Published release: 26/28/2018
Mexico City, November 26, 2018. – In an interview with CoinDesk Magazine, Richard Stallman, a strong creator of free software, has talked about Bitcoin and Freedom. In his opinion, the use of the term "libertarianism" in Bitcoiners is misleading: "The right ones that make up a lot of early Bitcoin recipients do not deserve the label."
Stallman is a guru of computer science. As a programmer, we introduce GNU Emacs text editor, GCC compiler, GDB problems and GNU make construction language languages. All under the GNU project. But his reputation has also been linked to the left-wing ideas, many free-lance political references. In fact, they are well-known in some of Venezuela's countries, who are involved in the promotion of free software in various state institutions, including PDVSA, a state-owned oil company.
Your opinion in Bitcoin
First, CoinDesk makes it clear: Many people's free software is a Bitcoin fan, Stallman is not. Indeed, he is a critic.
CoinDesk said Bitcoin is not a suitable digital payment system. His biggest complaint: Bitcoin's in-kind privacy protection. He said:
What I would like to do is make purchases anonymous in different stores and, unfortunately, it would not be possible with Bitcoin.
The use of cryptographic exchanges would allow companies and, ultimately, to identify governments, he said. Regarding bitcoin mining, he emphasized: "I prefer other things."
When asked about privacy calls, Stallman said that an expert evaluated his potential, and "he said to some of them some serious problems, perhaps due to security or scalability."
And speaking harder, Stallman continued:
If Bitcoin had privacy protected, he probably found a way to use it.
And he added:
I would not want privacy, it would be impossible to investigate crimes. And this is one of the jobs we have to do.
GNU and payment system
The GNU Project, created by Stallman, is an alternative digital payment system called Taler, based on cryptography, but not a cryptocurrency.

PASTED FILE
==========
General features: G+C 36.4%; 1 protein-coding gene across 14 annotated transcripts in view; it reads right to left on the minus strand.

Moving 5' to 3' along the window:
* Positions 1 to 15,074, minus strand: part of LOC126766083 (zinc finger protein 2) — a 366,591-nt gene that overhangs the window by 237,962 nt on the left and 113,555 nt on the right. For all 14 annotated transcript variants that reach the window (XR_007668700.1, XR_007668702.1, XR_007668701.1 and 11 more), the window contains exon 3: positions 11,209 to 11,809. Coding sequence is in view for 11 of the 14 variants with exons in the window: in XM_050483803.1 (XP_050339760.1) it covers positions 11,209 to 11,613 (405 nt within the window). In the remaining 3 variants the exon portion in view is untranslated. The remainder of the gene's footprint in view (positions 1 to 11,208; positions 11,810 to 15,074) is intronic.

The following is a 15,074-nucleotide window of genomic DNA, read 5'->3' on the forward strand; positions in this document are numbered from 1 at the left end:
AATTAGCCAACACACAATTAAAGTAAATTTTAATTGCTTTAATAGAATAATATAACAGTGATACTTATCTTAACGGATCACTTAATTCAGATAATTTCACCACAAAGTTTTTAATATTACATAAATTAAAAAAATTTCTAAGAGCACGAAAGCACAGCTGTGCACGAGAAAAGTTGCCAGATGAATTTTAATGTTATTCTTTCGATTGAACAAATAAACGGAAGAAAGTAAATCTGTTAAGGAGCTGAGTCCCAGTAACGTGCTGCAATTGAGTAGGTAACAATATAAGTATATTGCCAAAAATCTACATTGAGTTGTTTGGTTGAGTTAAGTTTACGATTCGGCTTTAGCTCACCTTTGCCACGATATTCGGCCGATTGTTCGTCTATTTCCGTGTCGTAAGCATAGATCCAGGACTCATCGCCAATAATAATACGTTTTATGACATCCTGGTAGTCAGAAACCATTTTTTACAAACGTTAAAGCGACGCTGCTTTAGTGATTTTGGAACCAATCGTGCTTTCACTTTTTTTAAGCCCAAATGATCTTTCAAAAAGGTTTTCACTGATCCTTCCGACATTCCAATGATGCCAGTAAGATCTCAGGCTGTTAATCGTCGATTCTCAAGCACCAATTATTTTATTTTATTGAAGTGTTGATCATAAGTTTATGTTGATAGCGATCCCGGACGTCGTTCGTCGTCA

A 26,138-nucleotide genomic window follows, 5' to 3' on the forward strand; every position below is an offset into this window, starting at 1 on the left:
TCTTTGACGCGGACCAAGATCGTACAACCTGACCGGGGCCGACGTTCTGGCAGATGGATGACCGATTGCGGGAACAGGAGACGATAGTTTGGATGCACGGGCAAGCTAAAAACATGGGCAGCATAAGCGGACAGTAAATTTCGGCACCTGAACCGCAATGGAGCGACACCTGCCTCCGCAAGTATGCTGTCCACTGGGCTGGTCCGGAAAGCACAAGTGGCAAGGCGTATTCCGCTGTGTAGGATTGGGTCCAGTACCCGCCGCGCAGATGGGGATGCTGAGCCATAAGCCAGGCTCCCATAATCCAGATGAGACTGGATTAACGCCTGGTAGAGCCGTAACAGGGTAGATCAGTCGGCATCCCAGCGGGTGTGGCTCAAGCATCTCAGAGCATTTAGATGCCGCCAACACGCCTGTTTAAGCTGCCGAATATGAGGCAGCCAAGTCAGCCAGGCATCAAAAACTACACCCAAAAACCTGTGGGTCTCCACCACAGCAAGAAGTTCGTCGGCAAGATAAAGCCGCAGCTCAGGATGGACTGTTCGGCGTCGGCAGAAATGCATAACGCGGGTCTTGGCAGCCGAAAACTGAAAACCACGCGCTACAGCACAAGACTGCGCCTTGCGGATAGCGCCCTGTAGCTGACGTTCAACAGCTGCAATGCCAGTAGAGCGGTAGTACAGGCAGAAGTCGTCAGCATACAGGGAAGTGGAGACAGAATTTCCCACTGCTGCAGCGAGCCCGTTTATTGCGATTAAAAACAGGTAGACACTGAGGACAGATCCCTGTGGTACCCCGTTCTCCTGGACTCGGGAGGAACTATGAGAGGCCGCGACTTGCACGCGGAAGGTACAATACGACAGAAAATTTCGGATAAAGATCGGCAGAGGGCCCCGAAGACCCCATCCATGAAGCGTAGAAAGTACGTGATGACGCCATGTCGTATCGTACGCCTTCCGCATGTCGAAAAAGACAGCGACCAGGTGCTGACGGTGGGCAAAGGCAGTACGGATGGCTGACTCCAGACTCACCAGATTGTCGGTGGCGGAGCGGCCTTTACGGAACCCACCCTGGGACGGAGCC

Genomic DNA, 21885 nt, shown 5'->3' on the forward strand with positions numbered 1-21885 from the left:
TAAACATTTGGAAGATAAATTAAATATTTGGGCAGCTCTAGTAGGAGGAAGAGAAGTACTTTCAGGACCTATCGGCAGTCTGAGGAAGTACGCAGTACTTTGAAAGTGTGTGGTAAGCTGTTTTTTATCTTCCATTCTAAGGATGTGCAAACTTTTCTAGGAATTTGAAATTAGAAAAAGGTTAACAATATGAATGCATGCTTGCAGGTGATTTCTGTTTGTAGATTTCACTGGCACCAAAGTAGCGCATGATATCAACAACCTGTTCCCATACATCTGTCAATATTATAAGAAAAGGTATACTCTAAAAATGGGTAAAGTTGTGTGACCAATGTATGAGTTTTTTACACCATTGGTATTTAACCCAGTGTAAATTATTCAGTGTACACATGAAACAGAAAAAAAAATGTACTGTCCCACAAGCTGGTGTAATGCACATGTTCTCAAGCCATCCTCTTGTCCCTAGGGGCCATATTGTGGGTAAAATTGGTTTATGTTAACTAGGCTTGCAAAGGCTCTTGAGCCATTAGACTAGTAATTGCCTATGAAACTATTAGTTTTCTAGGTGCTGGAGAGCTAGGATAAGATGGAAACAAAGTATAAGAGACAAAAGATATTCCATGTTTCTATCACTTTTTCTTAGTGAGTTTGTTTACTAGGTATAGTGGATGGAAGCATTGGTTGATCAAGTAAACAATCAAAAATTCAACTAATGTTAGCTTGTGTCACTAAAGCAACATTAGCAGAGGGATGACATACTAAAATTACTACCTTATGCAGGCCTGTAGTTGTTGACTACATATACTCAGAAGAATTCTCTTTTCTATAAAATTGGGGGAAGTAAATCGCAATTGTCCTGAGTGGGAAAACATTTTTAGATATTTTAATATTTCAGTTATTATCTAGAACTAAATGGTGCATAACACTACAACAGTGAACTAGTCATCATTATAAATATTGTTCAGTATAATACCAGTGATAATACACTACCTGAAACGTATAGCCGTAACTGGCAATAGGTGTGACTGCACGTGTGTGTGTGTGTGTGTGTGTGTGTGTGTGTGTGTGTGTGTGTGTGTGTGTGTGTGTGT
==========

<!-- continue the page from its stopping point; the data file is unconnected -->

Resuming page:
The Taler project maintainer, Christian Grothoff, said that CoinDesk is a system, but is designed for the "post-Blockchain" world.
Taler shares some aspects with cryptocurrency projects, in particular with the aim of achieving the same niche.
It is based on the blind signature invented by David Chaum, whose DigiCash was the first attempt to create electronic money. In addition, the efforts of governments and payment companies to digitally generate money link the Taler effort with cryptoconference projects.
However, Taler does not try to avoid centralized authority. The payments are channeled through centralized "exchange", which is why, according to Grothoff, this system would allow "dangerous and money laundering to be practiced."
In fact, Bitcoin and his colleagues have a break in anti-government speculation that they want to block Taler's design options explicitly.
The Taler system's privacy is therefore limited to users who digitally spend money. Protected under surveillance, according to Grothoff, "when exchanges, when exchanging coins, they can not say that the client A or client B or the customer C received, because the exchanges are the same".
"Nobody," he added, "exactly how many chips it has."
Vendors (or any other person) who receive payments, however, make a spectacular and open way, and governments can evaluate their income taxes. This means that the beneficiaries do not take part in the cleaning of the money.
Taler does not have a cryptoconference and does not have original enriched (talers or TalerCoins), as a new line of existing assets payment, the system accepts cryptoconferencing for a moment.
Like Euro (the first currency support system), you can send dollars and yen through Taler, as well as Bitcoin.
Similarly, Taler does not have a chain of blocks that block chain-based systems can take the place of a bank within the system.
However, for Taler exchangers interested in moving to Taler's portfolio, they need to interact with the traditional bank to get money out. Similarly, a Blockchain-based system can work with Taler exchanges to allow users to access their cryptocurrency.
Grothoff transferred bank deposits to a digital Taler wallet from a cashier to withdraw from the cashier. The currencies are stored in a wallet on a local user's device and a user loses the key on the wallet, not recovering anything, for example, using the private / public keys in the encryption space.
Today, Taler talks to European banks to allow the Taler portfolio to be relinquished and to retain the Taler system in the traditional banking system.
While the starting point of the project website has not yet been completed, Grothoff has said that how banks can debug discuss how quickly they can end. And he said: "Banks are not necessarily easy or cheap to deal with."
However, nothing about the traditional banking system is essential in the operation of Taler (perhaps except for regulatory arrangements). In principle, Taler can be a "record system" account that connects to a bank account or, in theory, a block chain, Grothoff said.
If Taler gets on the ground, developers can experiment with different deployments and integrations with banks or locks or other preferred record systems. In the end, Grothoff said:
The software is free.